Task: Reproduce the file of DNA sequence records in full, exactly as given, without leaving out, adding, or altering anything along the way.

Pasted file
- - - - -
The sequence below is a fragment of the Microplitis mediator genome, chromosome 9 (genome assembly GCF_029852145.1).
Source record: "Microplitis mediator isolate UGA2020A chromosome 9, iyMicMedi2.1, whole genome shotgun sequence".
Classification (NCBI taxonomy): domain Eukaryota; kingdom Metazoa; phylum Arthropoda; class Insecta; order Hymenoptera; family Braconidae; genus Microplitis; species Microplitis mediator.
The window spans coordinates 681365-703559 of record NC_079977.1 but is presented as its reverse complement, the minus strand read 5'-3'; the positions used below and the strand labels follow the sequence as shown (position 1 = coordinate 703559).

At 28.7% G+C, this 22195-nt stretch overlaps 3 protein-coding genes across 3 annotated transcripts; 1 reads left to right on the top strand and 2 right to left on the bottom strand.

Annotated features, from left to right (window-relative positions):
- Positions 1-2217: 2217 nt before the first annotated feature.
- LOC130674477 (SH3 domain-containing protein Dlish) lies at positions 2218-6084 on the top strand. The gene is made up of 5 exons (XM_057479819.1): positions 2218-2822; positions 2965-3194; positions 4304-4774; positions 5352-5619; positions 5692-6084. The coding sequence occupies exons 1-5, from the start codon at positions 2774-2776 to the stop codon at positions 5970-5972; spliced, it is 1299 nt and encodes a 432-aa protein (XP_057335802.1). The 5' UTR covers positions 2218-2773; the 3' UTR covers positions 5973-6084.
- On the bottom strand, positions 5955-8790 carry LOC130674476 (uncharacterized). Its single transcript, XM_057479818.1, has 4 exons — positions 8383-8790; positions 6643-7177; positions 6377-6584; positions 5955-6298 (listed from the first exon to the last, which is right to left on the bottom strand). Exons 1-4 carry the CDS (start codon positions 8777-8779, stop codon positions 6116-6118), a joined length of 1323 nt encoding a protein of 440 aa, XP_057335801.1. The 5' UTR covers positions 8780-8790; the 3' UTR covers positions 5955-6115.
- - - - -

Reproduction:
The sequence below is a fragment of the Microplitis mediator genome, chromosome 9 (genome assembly GCF_029852145.1).
Source record: "Microplitis mediator isolate UGA2020A chromosome 9, iyMicMedi2.1, whole genome shotgun sequence".
Classification (NCBI taxonomy): domain Eukaryota; kingdom Metazoa; phylum Arthropoda; class Insecta; order Hymenoptera; family Braconidae; genus Microplitis; species Microplitis mediator.
The window spans coordinates 681365-703559 of record NC_079977.1 but is presented as its reverse complement, the minus strand read 5'-3'; the positions used below and the strand labels follow the sequence as shown (position 1 = coordinate 703559).

At 28.7% G+C, this 22195-nt stretch overlaps 3 protein-coding genes across 3 annotated transcripts; 1 reads left to right on the top strand and 2 right to left on the bottom strand.

Annotated features, from left to right (window-relative positions):
- Positions 1-2217: 2217 nt before the first annotated feature.
- LOC130674477 (SH3 domain-containing protein Dlish) lies at positions 2218-6084 on the top strand. The gene is made up of 5 exons (XM_057479819.1): positions 2218-2822; positions 2965-3194; positions 4304-4774; positions 5352-5619; positions 5692-6084. The coding sequence occupies exons 1-5, from the start codon at positions 2774-2776 to the stop codon at positions 5970-5972; spliced, it is 1299 nt and encodes a 432-aa protein (XP_057335802.1). The 5' UTR covers positions 2218-2773; the 3' UTR covers positions 5973-6084.
- On the bottom strand, positions 5955-8790 carry LOC130674476 (uncharacterized). Its single transcript, XM_057479818.1, has 4 exons — positions 8383-8790; positions 6643-7177; positions 6377-6584; positions 5955-6298 (listed from the first exon to the last, which is right to left on the bottom strand). Exons 1-4 carry the CDS (start codon positions 8777-8779, stop codon positions 6116-6118), a joined length of 1323 nt encoding a protein of 440 aa, XP_057335801.1. The 5' UTR covers positions 8780-8790; the 3' UTR covers positions 5955-6115.